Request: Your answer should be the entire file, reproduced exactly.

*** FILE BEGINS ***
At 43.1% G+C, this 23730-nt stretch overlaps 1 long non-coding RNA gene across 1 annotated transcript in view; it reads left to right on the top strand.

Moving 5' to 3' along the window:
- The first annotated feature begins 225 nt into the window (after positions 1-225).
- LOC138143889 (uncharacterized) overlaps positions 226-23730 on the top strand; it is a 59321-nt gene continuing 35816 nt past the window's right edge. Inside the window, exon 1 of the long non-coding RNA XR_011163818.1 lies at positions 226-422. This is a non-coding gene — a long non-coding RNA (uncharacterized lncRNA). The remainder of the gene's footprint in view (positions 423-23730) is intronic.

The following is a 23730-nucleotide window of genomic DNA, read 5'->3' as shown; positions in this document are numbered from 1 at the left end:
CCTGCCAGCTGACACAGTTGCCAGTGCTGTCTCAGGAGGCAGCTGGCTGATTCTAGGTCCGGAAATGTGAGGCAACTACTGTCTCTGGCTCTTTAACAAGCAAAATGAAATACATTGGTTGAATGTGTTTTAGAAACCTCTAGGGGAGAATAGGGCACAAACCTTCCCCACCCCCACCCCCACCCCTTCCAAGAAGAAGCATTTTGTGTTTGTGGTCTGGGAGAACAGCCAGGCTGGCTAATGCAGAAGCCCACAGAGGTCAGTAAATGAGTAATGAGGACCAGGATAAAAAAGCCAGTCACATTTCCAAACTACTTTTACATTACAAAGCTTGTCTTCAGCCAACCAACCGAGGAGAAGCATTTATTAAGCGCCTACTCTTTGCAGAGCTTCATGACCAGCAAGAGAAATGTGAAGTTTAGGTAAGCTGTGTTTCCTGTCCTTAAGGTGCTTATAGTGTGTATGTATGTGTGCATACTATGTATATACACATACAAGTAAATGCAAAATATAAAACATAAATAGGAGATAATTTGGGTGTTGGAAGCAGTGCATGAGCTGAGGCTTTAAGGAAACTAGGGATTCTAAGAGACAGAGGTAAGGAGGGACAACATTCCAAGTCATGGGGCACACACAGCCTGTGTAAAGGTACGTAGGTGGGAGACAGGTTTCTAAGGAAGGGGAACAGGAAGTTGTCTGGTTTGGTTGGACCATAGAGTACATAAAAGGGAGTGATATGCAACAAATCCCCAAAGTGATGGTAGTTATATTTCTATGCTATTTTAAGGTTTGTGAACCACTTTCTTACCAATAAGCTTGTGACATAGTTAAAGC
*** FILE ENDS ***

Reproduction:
At 43.1% G+C, this 23730-nt stretch overlaps 1 long non-coding RNA gene across 1 annotated transcript in view; it reads left to right on the top strand.

Moving 5' to 3' along the window:
- The first annotated feature begins 225 nt into the window (after positions 1-225).
- LOC138143889 (uncharacterized) overlaps positions 226-23730 on the top strand; it is a 59321-nt gene continuing 35816 nt past the window's right edge. Inside the window, exon 1 of the long non-coding RNA XR_011163818.1 lies at positions 226-422. This is a non-coding gene — a long non-coding RNA (uncharacterized lncRNA). The remainder of the gene's footprint in view (positions 423-23730) is intronic.

The following is a 23730-nucleotide window of genomic DNA, read 5'->3' as shown; positions in this document are numbered from 1 at the left end:
CCTGCCAGCTGACACAGTTGCCAGTGCTGTCTCAGGAGGCAGCTGGCTGATTCTAGGTCCGGAAATGTGAGGCAACTACTGTCTCTGGCTCTTTAACAAGCAAAATGAAATACATTGGTTGAATGTGTTTTAGAAACCTCTAGGGGAGAATAGGGCACAAACCTTCCCCACCCCCACCCCCACCCCTTCCAAGAAGAAGCATTTTGTGTTTGTGGTCTGGGAGAACAGCCAGGCTGGCTAATGCAGAAGCCCACAGAGGTCAGTAAATGAGTAATGAGGACCAGGATAAAAAAGCCAGTCACATTTCCAAACTACTTTTACATTACAAAGCTTGTCTTCAGCCAACCAACCGAGGAGAAGCATTTATTAAGCGCCTACTCTTTGCAGAGCTTCATGACCAGCAAGAGAAATGTGAAGTTTAGGTAAGCTGTGTTTCCTGTCCTTAAGGTGCTTATAGTGTGTATGTATGTGTGCATACTATGTATATACACATACAAGTAAATGCAAAATATAAAACATAAATAGGAGATAATTTGGGTGTTGGAAGCAGTGCATGAGCTGAGGCTTTAAGGAAACTAGGGATTCTAAGAGACAGAGGTAAGGAGGGACAACATTCCAAGTCATGGGGCACACACAGCCTGTGTAAAGGTACGTAGGTGGGAGACAGGTTTCTAAGGAAGGGGAACAGGAAGTTGTCTGGTTTGGTTGGACCATAGAGTACATAAAAGGGAGTGATATGCAACAAATCCCCAAAGTGATGGTAGTTATATTTCTATGCTATTTTAAGGTTTGTGAACCACTTTCTTACCAATAAGCTTGTGACATAGTTAAAGC